Legislature(2005 - 2006)BUTROVICH 205
03/01/2006 08:30 AM JUDICIARY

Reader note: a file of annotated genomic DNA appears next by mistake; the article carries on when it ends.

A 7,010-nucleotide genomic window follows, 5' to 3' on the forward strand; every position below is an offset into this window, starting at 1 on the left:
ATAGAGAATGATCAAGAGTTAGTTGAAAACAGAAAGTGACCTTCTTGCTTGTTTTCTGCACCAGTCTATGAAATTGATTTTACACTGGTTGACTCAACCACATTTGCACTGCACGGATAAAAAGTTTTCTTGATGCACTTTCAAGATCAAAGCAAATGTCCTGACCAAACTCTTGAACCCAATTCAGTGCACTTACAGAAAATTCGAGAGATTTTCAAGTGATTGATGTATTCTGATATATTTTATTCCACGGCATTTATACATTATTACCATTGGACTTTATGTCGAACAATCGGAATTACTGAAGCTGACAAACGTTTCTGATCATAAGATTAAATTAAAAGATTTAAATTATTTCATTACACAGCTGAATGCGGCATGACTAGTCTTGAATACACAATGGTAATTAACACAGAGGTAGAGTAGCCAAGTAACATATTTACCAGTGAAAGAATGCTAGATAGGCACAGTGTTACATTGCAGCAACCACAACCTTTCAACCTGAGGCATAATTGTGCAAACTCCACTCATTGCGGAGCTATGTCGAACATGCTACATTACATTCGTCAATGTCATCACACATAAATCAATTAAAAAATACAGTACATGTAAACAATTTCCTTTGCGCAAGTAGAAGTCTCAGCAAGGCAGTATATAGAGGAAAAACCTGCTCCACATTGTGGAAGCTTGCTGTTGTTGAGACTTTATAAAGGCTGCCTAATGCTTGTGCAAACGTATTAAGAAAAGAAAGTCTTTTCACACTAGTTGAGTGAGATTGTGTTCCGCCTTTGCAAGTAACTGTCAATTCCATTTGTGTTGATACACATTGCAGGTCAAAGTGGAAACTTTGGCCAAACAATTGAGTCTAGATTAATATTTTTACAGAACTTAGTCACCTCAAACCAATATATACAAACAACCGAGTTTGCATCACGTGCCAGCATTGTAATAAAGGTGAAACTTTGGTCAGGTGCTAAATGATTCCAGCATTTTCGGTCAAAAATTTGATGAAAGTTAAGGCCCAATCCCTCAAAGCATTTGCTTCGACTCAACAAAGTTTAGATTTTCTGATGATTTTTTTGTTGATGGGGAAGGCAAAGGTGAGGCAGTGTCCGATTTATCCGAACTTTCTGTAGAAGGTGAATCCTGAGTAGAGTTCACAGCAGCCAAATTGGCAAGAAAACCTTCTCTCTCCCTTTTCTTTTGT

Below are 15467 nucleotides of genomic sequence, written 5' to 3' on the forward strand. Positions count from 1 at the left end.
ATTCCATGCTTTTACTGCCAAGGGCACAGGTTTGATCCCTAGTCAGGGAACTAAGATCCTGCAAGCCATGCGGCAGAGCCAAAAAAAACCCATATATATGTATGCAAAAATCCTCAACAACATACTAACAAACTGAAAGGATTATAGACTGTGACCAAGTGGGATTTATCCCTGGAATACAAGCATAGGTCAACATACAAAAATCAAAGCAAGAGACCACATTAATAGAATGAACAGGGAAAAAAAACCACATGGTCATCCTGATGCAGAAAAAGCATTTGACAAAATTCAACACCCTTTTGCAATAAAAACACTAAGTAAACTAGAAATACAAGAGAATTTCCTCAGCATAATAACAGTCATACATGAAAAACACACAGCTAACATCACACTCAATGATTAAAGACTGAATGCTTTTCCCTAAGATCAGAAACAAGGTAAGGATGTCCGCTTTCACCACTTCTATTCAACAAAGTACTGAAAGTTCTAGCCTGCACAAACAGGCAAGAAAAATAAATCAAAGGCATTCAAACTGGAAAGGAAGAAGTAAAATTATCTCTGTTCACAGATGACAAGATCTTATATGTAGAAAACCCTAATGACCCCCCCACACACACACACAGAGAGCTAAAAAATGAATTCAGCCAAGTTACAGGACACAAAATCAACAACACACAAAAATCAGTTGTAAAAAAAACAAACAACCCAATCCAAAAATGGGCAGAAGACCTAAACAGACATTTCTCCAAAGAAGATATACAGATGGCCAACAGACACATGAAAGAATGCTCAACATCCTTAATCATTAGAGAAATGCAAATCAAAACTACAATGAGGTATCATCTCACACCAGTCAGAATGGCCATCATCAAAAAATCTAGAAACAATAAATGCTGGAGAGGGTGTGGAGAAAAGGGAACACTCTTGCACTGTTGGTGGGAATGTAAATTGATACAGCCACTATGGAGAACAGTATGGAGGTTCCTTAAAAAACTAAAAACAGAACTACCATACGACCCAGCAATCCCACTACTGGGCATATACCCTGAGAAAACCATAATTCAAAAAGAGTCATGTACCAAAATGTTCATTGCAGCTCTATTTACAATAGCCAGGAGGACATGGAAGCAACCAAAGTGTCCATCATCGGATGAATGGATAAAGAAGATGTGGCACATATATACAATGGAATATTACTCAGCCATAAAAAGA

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ALASKA STATE LEGISLATURE SENATE JUDICIARY STANDING COMMITTEE March 1, 2006 8:43 a.m. MEMBERS PRESENT Senator Ralph Seekins, Chair Senator Charlie Huggins, Vice Chair Senator Gene Therriault Senator Hollis French Senator Gretchen Guess MEMBERS ABSENT All members present COMMITTEE CALENDAR SENATE JOINT RESOLUTION NO. 20 Proposing an amendment to the section of the Constitution of the State of Alaska relating to marriage. MOVED SJR 20 OUT OF COMMITTEE SENATE BILL NO. 252 "An Act relating to the definition of 'child abuse and neglect' for child protection purposes; and providing for an effective date." SCHEDULED BUT NOT HEARD SENATE BILL NO. 301 "An Act relating to granting certain defendants an absolute right to change venue in civil actions; setting venue for civil actions based on employment at the employer's principal place of business; allowing multiple defendants to control venue by agreement; amending Rule 3, Alaska Rules of Civil Procedure; and providing for an effective date." HEARD AND HELD SENATE BILL NO. 249 "An Act relating to criminal justice information." SCHEDULED BUT NOT HEARD SENATE BILL NO. 216 "An Act relating to bail." MOVED CSSB 216(JUD) OUT OF COMMITTEE SENATE BILL NO. 222 "An Act relating to breaches of security involving personal information, consumer report security freezes, consumer credit monitoring, credit accuracy, protection of social security numbers, disposal of records, factual declarations of innocence after identity theft, filing police reports regarding identity theft, and furnishing consumer credit header information; and amending Rule 60, Alaska Rules of Civil Procedure." HEARD AND HELD SENATE BILL NO. 284 "An Act relating to sentencing for the commission of a felony while under the influence of alcohol." HEARD AND HELD PREVIOUS COMMITTEE ACTION BILL: SJR 20 SHORT TITLE: CONST. AM: BENEFITS & MARRIAGE SPONSOR(s): JUDICIARY 02/14/06 (S) READ THE FIRST TIME - REFERRALS 02/14/06 (S) JUD, FIN 02/16/06 (S) JUD AT 8:30 AM BUTROVICH 205 02/16/06 (S) <Pending Referral> 02/21/06 (S) JUD AT 8:30 AM BUTROVICH 205 02/21/06 (S) Heard & Held 02/21/06 (S) MINUTE(JUD) 02/28/06 (S) JUD AT 8:30 AM BUTROVICH 205 02/28/06 (S) Heard & Held 02/28/06 (S) MINUTE(JUD) BILL: SB 301 SHORT TITLE: CHANGE OF VENUE IN CIVIL CASES SPONSOR(s): SENATOR(s) SEEKINS 02/14/06 (S) READ THE FIRST TIME - REFERRALS 02/14/06 (S) JUD, FIN 02/22/06 (S) JUD AT 8:30 AM BUTROVICH 205 02/22/06 (S) Heard & Held 02/22/06 (S) MINUTE(JUD) 03/01/06 (S) JUD AT 8:30 AM BUTROVICH 205 BILL: SB 249 SHORT TITLE: REPORTING BAIL AND RELEASE INFORMATION SPONSOR(s): SENATOR(s) FRENCH 01/23/06 (S) READ THE FIRST TIME - REFERRALS 01/23/06 (S) JUD 02/15/06 (S) JUD AT 8:30 AM BUTROVICH 205 02/15/06 (S) Heard & Held 02/15/06 (S) MINUTE(JUD) 03/01/06 (S) JUD AT 8:30 AM BUTROVICH 205 WITNESS REGISTER Liz Boario Anchorage, Alaska POSITION STATEMENT: Testified in opposition to SJR 20 Doug Veit Craig, Alaska POSITION STATEMENT: Testified in opposition to SJR 20 Belinda Sessions Anchorage, Alaska POSITION STATEMENT: Testified in opposition to SJR 20 Tammy Davis Juneau, Alaska POSITION STATEMENT: Testified in opposition to SJR 20 Mo McBride No address provided POSITION STATEMENT: Testified in opposition to SJR 20 Dr. Kathy Sweeney Juneau, Alaska POSITION STATEMENT: Testified in opposition to SJR 20 Susan Parkes, Deputy Attorney General Department of Law PO Box 110300 Juneau, AK 99811-0300 POSITION STATEMENT: Commented on SB 216 Portia Parker, Deputy Commissioner Department of Corrections 431 N. Franklin, Suite 400 Juneau, AK 99801 POSITION STATEMENT: Commented on SB 216 Senator Gene Therriault Alaska State Capitol Juneau, AK 99801-1182 POSITION STATEMENT: Sponsor of SB 284 Dave Stancliff, Legislative Aide Staff to Senator Gene Therriault Alaska State Capitol Juneau, AK 99801-1182 POSITION STATEMENT: Answered questions regarding SB 284 David Lawer, Senior Vice President First National Bank of Alaska POSITION STATEMENT: Testified in opposition to SB 222 Robert Fagerstrom Nome, Alaska POSITION STATEMENT: Testified in opposition to SB 301 Michael Shider, Attorney Anchorage, Alaska POSITION STATEMENT: Testified in opposition to SB 301 James Miller Anchorage, Alaska POSITION STATEMENT: Testified in support of SB 301 Wilford Ryan Anchorage, Alaska POSITION STATEMENT: Testified in support of SB 301 ACTION NARRATIVE CHAIR RALPH SEEKINS called the Senate Judiciary Standing Committee meeting to order at 8:43:58 AM. Present were Senators Hollis French, Charlie Huggins, Gene Therriault, Gretchen Guess, and Chair Ralph Seekins. SJR 20-CONST. AM: BENEFITS & MARRIAGE CHAIR RALPH SEEKINS announced SJR 20 to be up for consideration. 8:44:35 AM LIZ BOARIO informed the committee that she was testifying for herself as well as her husband. She echoed a remark from previous testimony that SJR 20 was discriminatory and divisive. She said it dishonors the hallmarks of Alaska and of the United States Constitution, specifically the Equal Protection Clause. She has not heard serious argument that the resolution is not harmful. Instead what she is hearing is the mantra regarding the people's will, and history is full of tragic examples of majority manipulation. She suggested there were plenty of serious issues that need attention without people having to create new ones where none exist. She said she is deeply saddened to witness what she saw as a polite charade. Constitutional amendments are historically used to make things better for the people and SJR 20 would hurt talented people who work for the betterment of all Alaskans. 8:48:02 AM DOUG VEIT testified in opposition to SJR 20. He said it was patently discriminatory; it singles out a particular class of people and systematically deprives them of economic and social resources simply because of their membership in the class. He suggested there were specific reasons for the separation of church and state. He said he has not heard any testimony of support for the resolution that passes the logic test. 8:51:23 AM BELINDA SESSIONS testified in opposition to SJR 20 and said she spoke for her partner as well. She said the Alaska State Constitution should guarantee basic rights, not take them away. She described her 23-year lesbian relationship and said they gladly pay taxes, attend church, volunteer in the community, and contribute monetarily to organizations that help the needy. If the Legislature succeeds in overturning the Alaska Supreme Court, Alaska will be guilty of discrimination by giving some employees better benefits packages than others. It is an employment issue and not a marriage issue, she stated. 8:53:47 AM MS. SESSIONS commented that equitable benefits packages would increase the ability of the schools to recruit and retain teachers. She urged the committee to reject the resolution. 8:54:58 AM TAMMY DAVIS testified in opposition to SJR 20. She noted previous testimony in opposition to the resolution has been wrought with thoughtful, heartfelt, and intelligent comments. It is her opinion that SJR 20 mandates unequal compensation for equal work for individuals who choose domestic partnership as an alternative to church or state-sanctioned union as well as those who are not able by law to come into a legally binding marriage. She urged the committee to support the civil liberties of all Alaskan citizens and reject the resolution. 8:56:46 am MO MCBRIDE testified in opposition to SJR 20. She said she is not in one of the groups affected by the issue but feels very strongly that the Alaska State Constitution was being threatened. She suggested committee members transpose another group of people into the resolution, such as Hispanics, and see whether that seemed like a fair resolution. She said adding exclusionary language to the Constitution is against what the creators of the document intended. She said the Preamble states very clearly they wanted to transmit to succeeding generations the heritage of political, civil, and religious liberty. They reiterated it again in the inherent rights section of Article 1. She strongly urged the committee to reject the resolution. 8:59:38 AM KATHY SWEENEY testified in opposition to SJR 20. She said as a licensed healthcare official she found it unfathomable that elected officials were writing legislation that would deny healthcare to citizens of Alaska. She considered the irony that recently United States Senator Lisa Murkowski addressed members of the committee along with the entire Legislative body and encouraged them to work towards improving healthcare for all Alaskans. Other legislative committees are working diligently to make Alaska an attractive state for young professionals to come and fulfill employment roles, she stated. SJR 20 works against that goal. MS. SWEENEY noted that more than 99 percent of people who testified have opposition to the resolution. Members of the committee have suggested the issue was one of much contention yet she saw no evidence of it. She said abortion was a contentious issue and if that were the issue before the committee there would be much heated debate on both sides, yet testimony on SJR 20 was one-sided. 9:04:02 AM MS. SWEENEY suggested that when it comes to politics, the majority of Americans are paralyzed by apathy and suggested it was due to elected officials not listening to their constituents. CHAIR SEEKINS closed public testimony. CHAIR SEEKINS announced a brief recess at 9:05:48 AM. 9:10:25 AM CHAIR SEEKINS asked for discussion among committee members. SENATOR GENE THERRIAULT commented the issue was difficult and should not be taken lightly. It would require a super majority to pass the Senate since it would be an amendment to the Alaska State Constitution. He said the debate had been good and the language of SJR 20 would be modified throughout the process and so he moved SJR 20 out of committee with individual recommendations. SENATOR FRENCH objected. He said the measure was brought in response to a unanimous Alaska Supreme Court decision that was penned by one of the more conservative members of the court. The proposal seeks to overturn that decision. The Court found that the state could not deny health benefits to long-term partners of its gay employees consistent with the Equal Protection Clause. He said this was a clear message of equal pay for equal work. He said he could not let SJR 20 go forward because it chips away at the Equal Protection Clause of the Alaska State Constitution. He said that was more than he could bear and maintained his objection. CHAIR SEEKINS announced a brief recess at 9:13:22 AM. 9:13:35 AM CHAIR SEEKINS brought the committee meeting back to order and asked for further discussion. SENATOR THERRIAULT stated a three-two vote out of committee did not amount to a two-thirds vote and he did not know whether the measure would see a two-thirds vote on the Senate Floor. He contended legislators continually hear testimony on decisions that the Court makes and said it is the way the system is designed. He insisted that suggesting an amendment to the Constitution could not be unconstitutional and that the voters should be trusted to do the right thing. He said since voters in his district voted 4-1 in favor of the Marriage Amendment, SJR 20 deserved further discussion and should not be halted in the first committee of referral. 9:15:49 AM SENATOR GUESS suggested SJR 20 was not what people were looking for. She expressed sadness that Alaskans have had to come forward and speak about their sexuality in front of camera and that the Legislature was going to continue that process by moving the resolution out of committee. She said the issue was about asking the majority to vote on minority rights and it is wrong and discriminatory. She said she would vote to keep the resolution in committee to die and voiced support for letting Alaska move forward. CHAIR SEEKINS said he interpreted the Alaska Supreme Court opinion to mean that the 1998 Marriage Amendment did not speak to the issue. He said footnote 38 says the Court recognized the benefit programs became discriminatory only after the electorate adopted the Marriage Amendment in 1998. The courts have said that the people have forced the state to treat same-sex couples as though they were married even though they are not. The state needs to ask the people whether that was their intent. He said it was the right of the people to decide whether they accept the Alaska Supreme Court ruling. 9:19:09 AM Roll call proved SJR 20 passed out of committee on a 3-2 vote with Senators Huggins, Therriault, and Seekins voting yea; and Senators French and Guess voting nay. CHAIR SEEKINS announced a brief recess at 9:19:44 AM. SB 216-BAIL RESTRICTIONS 9:21:12 AM CHAIR RALPH SEEKINS announced SB 216 to be up for consideration. SENATOR CHARLIE HUGGINS spoke approval of the amendment offered by Senator French the previous day. SENATOR HOLLIS FRENCH moved Amendment 2. 24-LS1300\F.1 Luckhaupt A M E N D M E N T 2 OFFERED IN THE SENATE BY SENATOR FRENCH TO: CSSB 216( ), Draft Version "F" Page 1, lines 3 - 4: Delete all material and insert: "* Section 1. AS 11.56.310(a) is amended to read: (a) One commits the crime of escape in the second degree if, without lawful authority, one (1) removes oneself from (A) a correctional facility while under official detention; (B) official detention for a felony or for extradition; or (C) official detention and, during the escape or at any time before being restored to official detention, one possesses on or about oneself a firearm; (2) violates AS 11.56.335 or 11.56.340 [AS 11.56.340] and, during the time of the unlawful evasion or at any time before being restored to official detention, one possesses on or about oneself a firearm; or (3) removes, tampers with, or disables the electronic monitoring equipment, or leaves one's residence or other place designated by the commissioner of corrections for the service by electronic monitoring of official detention for a felony. * Sec. 2. AS 11.56.320(a) is amended to read: (a) One commits the crime of escape in the third degree if one (1) removes oneself from official detention during any lawful movement or activity incident to confinement within a correctional facility for a misdemeanor; or (2) violates AS 11.56.335 or 11.56.340 [AS 11.56.340] and leaves or attempts to leave the state. * Sec. 3. AS 11.56 is amended by adding a new section to read: Sec. 11.56.335. Unlawful evasion in the first degree. (a) A person commits the crime of unlawful evasion in the first degree if, while charged with or convicted of a felony, (1) the person fails to return to official detention within the time authorized following temporary leave granted for a specific purpose or limited period, including leave granted under AS 33.30.181; or (2) while on furlough under AS 33.30.101 - 33.30.131, the person fails to return to the place of confinement or residence within the time authorized by those having direct supervision. (b) Unlawful evasion is a class C felony. * Sec. 4. AS 11.56.340(a) is amended to read: (a) A person commits the crime of unlawful evasion in the second degree if, while charged with or convicted of a [FELONY OR A] misdemeanor, (1) the person fails to return to official detention within the time authorized following temporary leave granted for a specific purpose or limited period, including leave granted under AS 33.30.181; or (2) while on furlough under AS 33.30.101 - 33.30.131, the person fails to return to the place of confinement or residence within the time authorized by those having direct supervision." Renumber the following bill sections accordingly. Page 1, following line 12: Insert a new bill section to read: "* Sec. 6. AS 33.30.141(b) is amended to read: (b) The failure of a prisoner on a furlough to return to the place of confinement or residence within the time specified by those having direct supervision over the prisoner is an unlawful evasion under AS 11.56.335 or 11.56.340 [AS 11.56.340]." (c) Renumber the following bill section accordingly. CHAIR SEEKINS objected for explanation. SENATOR FRENCH explained the amendment would establish two classes of unlawful evasion. Unlawful evasion in the first degree would be that which occurs when a person is being held on a felony charge. Unlawful evasion in the second degree would be that which occurs when a person is being held on a misdemeanor charge. There is a reference on the bottom of page 2 to explain what would happen to a prisoner who does not come back from a furlough. 9:23:52 AM SUSAN PARKES, Deputy Attorney General, Department of Law (DOL), said she supports Amendment 2 but noted Section 4 amends the current unlawful evasion but it doesn't change the title of the crime. She said the title of the crime needed to be changed so that it reads "unlawful evasion in the second degree." SENATOR GENE THERRIAULT moved an amendment to Amendment 2. Conceptually insert the suggested title for Section 4. 9:25:46 AM Hearing no objections, the conceptual amendment to Amendment 2 was adopted. CHAIR SEEKINS removed his objection. 9:26:14 AM Hearing no further objections, Amendment 2 was adopted. SENATOR THERRIAULT pointed out that the Department of Corrections would be expected to handle more escorts and asked Ms. Parker the reason for the zero fiscal notes. PORTIA PARKER, Deputy Commissioner, Department of Corrections (DOC) said they have very few escorting situations and the DOC does them already. Also when the DOC performs the escorts, the offender or the offender's family pays for it in advance. SENATOR THERRIAULT asked for clarification whether the DOC would be offering drug and alcohol treatment on site. MS. PARKER said they accommodate the provider to come into the facility to do the assessment. SENATOR HUGGINS moved CSSB 216(JUD) out of committee with individual recommendations and attached fiscal notes. Hearing no objections, the motion carried. 9:28:55 AM SB 222-PROTECTION OF PERSONAL INFORMATION 9:31:07 AM CHAIR RALPH SEEKINS announced SB 222 to be up for consideration. SENATOR GRETCHEN GUESS, sponsor, asked for the testimony of David Lawer. 9:31:46 AM DAVID LAWER, Senior Vice President, First National Bank of Alaska testified on Section 1, Personal Information Protection Act. He said SB 222 has far reaching implications, not only for financial institutions but also for every person in the state. He said the bill poses substantial risks for all people and that violations would be brought about for situations where personal information was not even divulged. 9:33:57 AM MR. LAWER asserted financial institutions have intense information security systems yet they can be breached unintentionally. He said he left his computer on the night before and the janitor could have accessed his accounts. He said SB 222 would make the bank notify over 55,000 people of that security breach. 9:36:08 AM MR. LAWER said the bank shares personal information with other entities such as their credit card system. Taking the bill to a personal level, he said as a landlord, he possesses information regarding his tenant and said he would be in violation of SB 222 if he were to leave a rent check on his desk at home. He hoped that was not the intended consequences of the legislation. He advised the committee that he had technical amendments suggested by other banking officials to submit. 9:38:27 AM SENATOR THERRIAULT noted he and Senator Guess were studying the different suggestions made and were attempting to strike a fair balance. He asked the reason that the public shouldn't expect a tighter security system at the bank. MR. LAWER conceded the consumer should expect better security and said his computer at work has a series of passwords as a firewall. His worry was that simply by having a janitor alone his office with his computer would be a breach of security as he sees the bill written. Nevertheless, under the definition of security breach the bank would be obliged to notify the 55,000 customers of the incident. 9:41:24 AM SENATOR FRENCH questioned whether it would be a breach when a person attempted to access a computer but was halted due to a password request. MR. LAWER said yes since there was no definition of "breach of security" in the bill. SENATOR GUESS stated for edification, that "breach of security" is defined on page 3, line 29, and "information systems" is defined on page 24, line 12 in version I. 9:43:53 AM SENATOR GUESS said she was unclear whether Mr. Lawer was suggesting that the bill sponsors add violations for security breaches within Section 1. MR. LAWER responded it was the position of the banker's association that the violation be "the failure to disclose the fact of unauthorized disclosure of the information," and they need only alert the person whose information they have reason to believe was compromised. 9:46:08 AM CHAIR SEEKINS asked the number of people in the bank systems that have access to information that would be protected under SB 222. MR. LAWER said everyone. Every account starts with an application and every application contains not only the customer's name but also one or more of the other elements. CHAIR SEEKINS asked whether they were required by federal law to obtain a person's social security number. MR. LAWER said correct. CHAIR SEEKINS asked Mr. Lawer to describe security measures as pertained to by federal law. MR. LAWER said they perform periodic risk assessments and in circumstances where they detect the possibility of unauthorized disclosure they notify customers about that circumstance. The regulations are fluid. The bank is examined and audited annually, including the security system and the systems of the entities they contract with. The scope of the audit continually increases and as a result, identifies the need for greater security measures. 9:49:08 AM Credit card companies are a good example. The bank is obliged to see to the integrity of that security system as well. CHAIR SEEKINS asked whether the federal regulators audit the security practices of the bank's contractors. MR. LAWER said yes. CHAIR SEEKINS asked whether they meet the same standards as the bank. MR. LAWER said he suspected they meet higher standards. CHAIR SEEKINS asked whether the auditors generally find areas of weaknesses. MR. LAWER said auditors have a different perception of weaknesses. For instance the last audit suggested a need for seven character passwords that include at least one number. He questioned whether that constituted a weakness in the security system. CHAIR SEEKINS asked Mr. Lawer his opinion of the risk of unauthorized penetration of the bank's security system. MR. LAWER said he believed their only exposure was internal. The bank's computer systems cannot be accessed by anyone not connected internally. The greater risk is of exposed physical records and the bank has suffered a burglary in the past. 9:52:44 AM CHAIR SEEKINS asked Mr. Lawer whether his bank had clear policies for employees on how to comply with all privacy policies. MR. LAWER said yes. They support extensive personnel policies as well as other procedures relating to information security. CHAIR SEEKINS announced a brief recess at 9:53:35 AM. 9:53:53 AM CHAIR SEEKINS held the bill in committee. SB 284-SENTENCING FOR ALCOHOL-RELATED CRIMES 9:54:31 AM CHAIR RALPH SEEKINS announced SB 284 to be up for consideration. SENATOR GENE THERRIAULT advised committee members there were questions in the previous bill hearing that his staff would answer. DAVE STANCLIFF, Staff to Senator Therriault, brought committee members up to speed on the bill. There are three conceptual changes that the drafters are working on. In response to Senator Guess's question about the definition of "alcoholic beverage," it would be the same as "consumption of alcohol." 9:57:05 AM MR. STANCLIFF continued with reference to Senator French's suggestion for considering multiple DUIs. Staff is working on language to say if a person is convicted of three or more DUIs that the judge, who would have the discretion to impose any length up to a lifetime ban, could use the new sentencing option. The Department of Law has stated that the use of alcohol monitoring devices is exceptionally effective. 9:59:03 AM SENATOR THERRIAULT said during the previous day's discussion, he failed to bring to light that the bill would only be made applicable under the certain crimes listed under AS 11.41. MR. STANCLIFF added AS 11.41 is the section of statute that deals with felonies and crimes against persons, such as murder, rape and assault. The minimum in that section would be third degree assault. SENATOR THERRIAULT asked for testimony from the Department of Law. 10:01:10 AM DOUG WOOLIVER, Assistant Attorney General, Department of Law (DOL), noted that there would be no way for the courts to know whether anyone has violated the conditions of probation unless the person was arrested on another offense. He said it wasn't a problem but just wanted to let them know. SENATOR HOLLIS FRENCH said SB 249, which is his bill, would assist in letting the officers do a search to determine whether they were violating the terms of their probation. 10:03:08 AM MR. WOOLIVER agreed. SENATOR THERRIAULT asked Mr. Wooliver whether a private citizen would be able to report when a person was violating conditions of probation or parole. MR. WOOLIVER said yes and then it would be up to the police whether they followed up on it. SENATOR FRENCH noted an officer could then get a warrant and arrest the person. CHAIR SEEKINS held the bill in committee. SB 301-CHANGE OF VENUE IN CIVIL CASES 10:05:15 AM CHAIR SEEKINS announced SB 301 to be up for consideration. ROBERT FAGERSTROM informed the committee that he sent in a public opinion message (POM) the day before and wished to add that he served in United States Navy and in the Alaska Army National Guard. He is aware of the uniform code of military justice (UCMJ). He has served on a jury in Nome and he has also been a defendant and a plaintiff. He said he knows the high cost of litigation and does not believe that any Legislature has the right to second-guess the American way of justice. He maintained that the system does not need to be fixed and opposed the bill. 10:08:00 AM MICHAEL SCHUEIDER, attorney, testified in opposition to SB 301. He said the reason that court proceedings are held in the city where the incident occurred is because the people who live there have an interest in the conduct that occurs in their town. He asked the committee to imagine they were legally crossing the street when an out-of-town citizen runs them over and seriously injures them. If SB 301 were enacted, they, along with their lawyer and staff, doctor, and any other witnesses would be the ones who would have to travel to the city where the offender lived in order to hold the court proceedings. 10:10:53 AM MR. SCHEUIDER said he is aware that the committee has heard some outcomes that they might not approve of but the jury is the entity that heard all the facts, not the committee members. He said he recently tried a case in Bethel and the jury did not award to the defense. He suggested the system works in most jurisdictions in the United States. Insurance is a hugely lucrative industry that gets paid to take risks and they make money on those risks, he stated. 10:12:55 AM SENATOR THERRIAULT expressed concern over the unintended consequences of the bill, but he disagreed with Mr. Schueider's suggestion that the situation was fine because of the insurance factor. He noted the committee has heard testimony that western Alaska does not fit the bell curve and is lopsided to the point where attorneys boast about large jury awards. MR. SCHUEIDER responded the committee members must make certain that things are out of balance before passing the legislation. He respectfully suggested the committee was not hearing both sides of the issue. CHAIR SEEKINS asked Mr. Schueider whether he was a member of Alaska Action Trust. 10:16:10 AM MR. SCHUEIDER affirmed he is a member, a past chairman, and a frequent participant. CHAIR SEEKINS said Alaska Action Trust attempted to demonstrate that a defendant has a right to trial by its peers and a plaintiff has the same right. He asked whether there was case law that showed the plaintiff has an absolute right to a trial by the plaintiff's peers and that a plaintiff gets to decide the venue. MR. SCHUEIDER responded the plaintiff is constrained by existing venue rules. The circumstances and existing law define where cases must be brought. He said it wasn't that plaintiff's have an absolute right to choose venue, plaintiff's have the fact that determine where venue is appropriate and the existing rules provide fair venue for both parties in most settings. 10:18:59 AM CHAIR SEEKINS asked Mr. Schueider whether he agreed that the Alaska rules of general procedure on venue are subject to state statute, which could be modified. MR. SCHUEIDER said by a two-thirds majority, yes. He said he does not challenge the power of the Legislature but he contended the bill was poor public policy and would generate many worse outcomes than the current system. CHAIR SEEKINS said he would look at Rule 3, which he said subordinates the court's authority to change venue to the Legislature without having to change the rule. 10:20:35 AM JAMES MILLER, owner and general manager of Alaska Weather Operations, testified in support of the bill. His company does construction work for up to 60 communities in Alaska. He said it was important to maintain impartial juries and that is sometimes difficult to obtain due to village sizes and location. 10:23:38 AM SENATOR FRENCH asked Mr. Miller to imagine being a landlord whose tenants trashed his property to the tune of $5,000 and then moved to another city. The landlord and his witnesses would probably have to drop the claim because they would not be able to handle all the travel costs to get to the changed venue. MR. MILLER agreed that was a good point. He said it works both ways. He suggested that the bill should state a provision for an impartial jury. 10:27:22 AM WILFORD RYAN, member of Alaska Air Carriers Association, testified in support of SB 301. He said businesses should have the opportunity to defend themselves in their home area. 10:30:45 AM CHAIR SEEKINS held SB 301 in committee. There being no further business to come before the committee, Chair Seekins adjourned the meeting at 10:33:45 AM.